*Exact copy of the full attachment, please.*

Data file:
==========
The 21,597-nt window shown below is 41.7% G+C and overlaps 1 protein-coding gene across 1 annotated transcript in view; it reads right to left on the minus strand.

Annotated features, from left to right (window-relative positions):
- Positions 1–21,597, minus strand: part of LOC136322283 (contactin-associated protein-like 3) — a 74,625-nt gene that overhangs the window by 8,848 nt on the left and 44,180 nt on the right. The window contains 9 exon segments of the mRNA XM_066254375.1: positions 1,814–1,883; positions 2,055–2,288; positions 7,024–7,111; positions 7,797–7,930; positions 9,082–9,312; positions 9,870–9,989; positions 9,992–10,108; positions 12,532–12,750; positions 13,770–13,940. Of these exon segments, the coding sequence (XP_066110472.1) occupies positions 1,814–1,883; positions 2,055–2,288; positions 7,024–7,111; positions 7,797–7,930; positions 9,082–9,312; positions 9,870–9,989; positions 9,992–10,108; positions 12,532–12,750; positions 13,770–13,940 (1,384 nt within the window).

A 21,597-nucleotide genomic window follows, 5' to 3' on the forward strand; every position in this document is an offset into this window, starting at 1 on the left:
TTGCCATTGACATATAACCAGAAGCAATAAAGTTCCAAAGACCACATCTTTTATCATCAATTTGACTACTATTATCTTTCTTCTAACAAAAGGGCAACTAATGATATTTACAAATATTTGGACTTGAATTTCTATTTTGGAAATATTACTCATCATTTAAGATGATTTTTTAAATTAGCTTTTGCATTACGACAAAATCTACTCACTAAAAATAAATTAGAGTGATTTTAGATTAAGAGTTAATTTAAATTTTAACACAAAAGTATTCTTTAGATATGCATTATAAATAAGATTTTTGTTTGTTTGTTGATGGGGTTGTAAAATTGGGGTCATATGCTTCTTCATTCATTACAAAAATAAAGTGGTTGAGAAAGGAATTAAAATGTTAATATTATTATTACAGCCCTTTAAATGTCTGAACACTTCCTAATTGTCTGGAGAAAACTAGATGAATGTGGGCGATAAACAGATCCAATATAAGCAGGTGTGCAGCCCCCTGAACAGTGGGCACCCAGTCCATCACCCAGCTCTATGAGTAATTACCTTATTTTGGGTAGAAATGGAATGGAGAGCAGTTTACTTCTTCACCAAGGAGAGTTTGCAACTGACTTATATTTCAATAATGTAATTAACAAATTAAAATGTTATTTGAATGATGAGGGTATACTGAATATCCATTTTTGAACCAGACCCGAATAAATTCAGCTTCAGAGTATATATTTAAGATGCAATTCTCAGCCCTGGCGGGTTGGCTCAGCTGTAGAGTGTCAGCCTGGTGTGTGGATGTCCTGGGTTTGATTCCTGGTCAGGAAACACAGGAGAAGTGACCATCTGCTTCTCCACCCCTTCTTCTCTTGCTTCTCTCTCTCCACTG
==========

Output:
The 21,597-nt window shown below is 41.7% G+C and overlaps 1 protein-coding gene across 1 annotated transcript in view; it reads right to left on the minus strand.

Annotated features, from left to right (window-relative positions):
- Positions 1–21,597, minus strand: part of LOC136322283 (contactin-associated protein-like 3) — a 74,625-nt gene that overhangs the window by 8,848 nt on the left and 44,180 nt on the right. The window contains 9 exon segments of the mRNA XM_066254375.1: positions 1,814–1,883; positions 2,055–2,288; positions 7,024–7,111; positions 7,797–7,930; positions 9,082–9,312; positions 9,870–9,989; positions 9,992–10,108; positions 12,532–12,750; positions 13,770–13,940. Of these exon segments, the coding sequence (XP_066110472.1) occupies positions 1,814–1,883; positions 2,055–2,288; positions 7,024–7,111; positions 7,797–7,930; positions 9,082–9,312; positions 9,870–9,989; positions 9,992–10,108; positions 12,532–12,750; positions 13,770–13,940 (1,384 nt within the window).

A 21,597-nucleotide genomic window follows, 5' to 3' on the forward strand; every position in this document is an offset into this window, starting at 1 on the left:
TTGCCATTGACATATAACCAGAAGCAATAAAGTTCCAAAGACCACATCTTTTATCATCAATTTGACTACTATTATCTTTCTTCTAACAAAAGGGCAACTAATGATATTTACAAATATTTGGACTTGAATTTCTATTTTGGAAATATTACTCATCATTTAAGATGATTTTTTAAATTAGCTTTTGCATTACGACAAAATCTACTCACTAAAAATAAATTAGAGTGATTTTAGATTAAGAGTTAATTTAAATTTTAACACAAAAGTATTCTTTAGATATGCATTATAAATAAGATTTTTGTTTGTTTGTTGATGGGGTTGTAAAATTGGGGTCATATGCTTCTTCATTCATTACAAAAATAAAGTGGTTGAGAAAGGAATTAAAATGTTAATATTATTATTACAGCCCTTTAAATGTCTGAACACTTCCTAATTGTCTGGAGAAAACTAGATGAATGTGGGCGATAAACAGATCCAATATAAGCAGGTGTGCAGCCCCCTGAACAGTGGGCACCCAGTCCATCACCCAGCTCTATGAGTAATTACCTTATTTTGGGTAGAAATGGAATGGAGAGCAGTTTACTTCTTCACCAAGGAGAGTTTGCAACTGACTTATATTTCAATAATGTAATTAACAAATTAAAATGTTATTTGAATGATGAGGGTATACTGAATATCCATTTTTGAACCAGACCCGAATAAATTCAGCTTCAGAGTATATATTTAAGATGCAATTCTCAGCCCTGGCGGGTTGGCTCAGCTGTAGAGTGTCAGCCTGGTGTGTGGATGTCCTGGGTTTGATTCCTGGTCAGGAAACACAGGAGAAGTGACCATCTGCTTCTCCACCCCTTCTTCTCTTGCTTCTCTCTCTCCACTG